This edited volume examines the group dynamics of social reconciliation in conflict-affected societies by adopting ideas developed in social psychology and the everyday peace discourse in peace and conflict studies.
The book revisits the intra- and inter-group dynamics of social reconciliation in conflict-affected societies, which have been largely marginalised in mainstream peacebuilding debates. By applying social psychological perspectives and the discourse of everyday peace, the chapters explore the everyday experience of community actors engaged in social and political reconciliation. The first part of the volume introduces conceptual and theoretical studies that focus on the pros and cons of state-level reconciliation and their outcomes, while presenting theoretical insights into dialogical processes upon which reconciliation studies can develop further. The second part presents a series of empirical case studies from around the world, which examine the process of social reconciliation at community levels through the lens of social psychology and discourse analysis.
This book will be of much interest to students of peacebuilding, conflict resolution, social psychology, discourse analysis and international relations in general.
Table of Contents
Kevin P. Clements and SungYong Lee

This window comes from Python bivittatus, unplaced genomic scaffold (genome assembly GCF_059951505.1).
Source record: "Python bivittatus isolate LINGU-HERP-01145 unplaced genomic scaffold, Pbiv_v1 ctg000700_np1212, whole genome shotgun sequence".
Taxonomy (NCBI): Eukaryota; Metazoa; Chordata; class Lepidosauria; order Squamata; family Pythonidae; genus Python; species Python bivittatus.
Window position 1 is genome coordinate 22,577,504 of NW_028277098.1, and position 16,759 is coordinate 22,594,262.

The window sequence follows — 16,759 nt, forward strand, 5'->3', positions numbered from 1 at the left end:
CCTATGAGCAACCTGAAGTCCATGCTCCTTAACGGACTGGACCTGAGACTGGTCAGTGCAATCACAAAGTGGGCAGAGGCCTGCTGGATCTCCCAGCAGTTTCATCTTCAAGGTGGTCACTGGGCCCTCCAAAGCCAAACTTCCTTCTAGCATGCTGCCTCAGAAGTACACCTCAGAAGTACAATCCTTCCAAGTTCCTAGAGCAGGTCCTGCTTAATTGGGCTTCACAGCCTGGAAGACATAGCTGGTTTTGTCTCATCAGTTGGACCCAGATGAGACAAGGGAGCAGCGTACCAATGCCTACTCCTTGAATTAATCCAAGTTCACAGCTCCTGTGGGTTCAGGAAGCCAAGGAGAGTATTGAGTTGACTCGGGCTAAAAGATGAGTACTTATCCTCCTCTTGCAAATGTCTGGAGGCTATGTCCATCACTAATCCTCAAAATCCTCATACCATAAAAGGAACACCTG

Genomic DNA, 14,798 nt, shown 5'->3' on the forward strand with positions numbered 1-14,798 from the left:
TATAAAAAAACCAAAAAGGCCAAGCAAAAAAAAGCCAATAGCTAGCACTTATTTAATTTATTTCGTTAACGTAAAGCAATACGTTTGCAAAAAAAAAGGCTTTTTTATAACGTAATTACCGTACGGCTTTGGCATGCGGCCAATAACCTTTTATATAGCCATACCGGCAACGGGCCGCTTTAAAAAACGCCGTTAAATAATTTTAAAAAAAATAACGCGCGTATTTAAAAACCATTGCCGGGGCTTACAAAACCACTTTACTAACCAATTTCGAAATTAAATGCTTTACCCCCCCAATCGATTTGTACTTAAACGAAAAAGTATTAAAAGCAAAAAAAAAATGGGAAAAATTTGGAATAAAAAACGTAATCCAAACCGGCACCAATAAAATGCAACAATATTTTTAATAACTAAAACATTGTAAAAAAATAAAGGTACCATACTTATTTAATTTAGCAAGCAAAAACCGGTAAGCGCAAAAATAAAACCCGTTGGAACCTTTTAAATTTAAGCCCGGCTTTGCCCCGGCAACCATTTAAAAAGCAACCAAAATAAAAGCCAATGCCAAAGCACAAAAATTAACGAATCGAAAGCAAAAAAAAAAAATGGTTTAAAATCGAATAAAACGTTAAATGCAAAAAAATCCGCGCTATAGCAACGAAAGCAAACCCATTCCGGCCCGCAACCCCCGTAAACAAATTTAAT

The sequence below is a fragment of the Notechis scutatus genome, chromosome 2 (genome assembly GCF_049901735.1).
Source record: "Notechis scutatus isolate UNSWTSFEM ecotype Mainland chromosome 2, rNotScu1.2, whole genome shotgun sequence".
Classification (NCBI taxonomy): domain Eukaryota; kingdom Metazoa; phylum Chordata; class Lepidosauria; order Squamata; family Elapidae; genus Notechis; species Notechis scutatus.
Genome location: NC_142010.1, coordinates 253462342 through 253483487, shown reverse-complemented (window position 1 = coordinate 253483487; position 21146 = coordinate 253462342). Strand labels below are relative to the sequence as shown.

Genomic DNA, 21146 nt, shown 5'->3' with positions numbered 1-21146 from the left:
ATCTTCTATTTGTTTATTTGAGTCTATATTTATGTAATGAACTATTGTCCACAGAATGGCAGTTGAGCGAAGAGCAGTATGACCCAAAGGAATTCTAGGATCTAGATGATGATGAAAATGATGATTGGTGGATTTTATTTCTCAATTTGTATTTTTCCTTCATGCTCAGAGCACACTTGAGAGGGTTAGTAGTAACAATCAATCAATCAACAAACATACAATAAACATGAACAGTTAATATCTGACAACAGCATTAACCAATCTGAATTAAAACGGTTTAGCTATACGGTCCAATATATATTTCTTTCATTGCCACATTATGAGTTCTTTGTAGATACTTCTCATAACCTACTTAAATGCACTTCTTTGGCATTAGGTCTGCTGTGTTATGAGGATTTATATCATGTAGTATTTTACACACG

Part I: Reconciliation: Concepts and Approaches
2. Promoting Reconciliation: Going Back to Basics
Kevin P. Clements
3. Behavioural Peacebuilding: Ensuring Sustainable Reconciliation
4. Interreligious Dialogue and the Path to Reconciliation
5. Towards Reconciliation culture(s) in Asian Buddhist Societies?
6. Preventing Violence and Promoting Active Bystandership and Peace and Conflict
7. No Peace without Trust: The Trust and Conflict Map as a Tool for Reconciliation
Mariska Kappmeier, Chiara Venanzetti and J.M. Inton-Campbell
Part II: Reconciliation in Practice
8. The Humanity of the Dead: Rethinking National Reconciliation in Contemporary Timor-Leste
9. Tales of Progress: Creating Inclusive Reconciliation Narratives Post-Conflict
10. Between forgiveness and revenge: The reconstruction of social relationship in post-Khmer Rouge Cambodia
11. Competitive Victimhood, Reconciliation and Intergenerational Responsibility
12. Legitimising peace: Representations of victimhood and reconciliation in the narratives of local peacebuilders in Northern Ireland
13. Modelling Reconciliation and Peace Processes: Lessons from Syrian War Refugees and World War 2
Raymond F. Paloutzian, Zeynep Sagir and F. LeRon Shults
SungYong Lee and Kevin P. Clements
Kevin P. Clements is Emeritus Professor at the University of Otago, New Zealand and the Director of Toda Peace Institute, Japan.
SungYong Lee is Associate Professor of the National Centre for Peace and Conflict Studies at the University of Otago, New Zealand.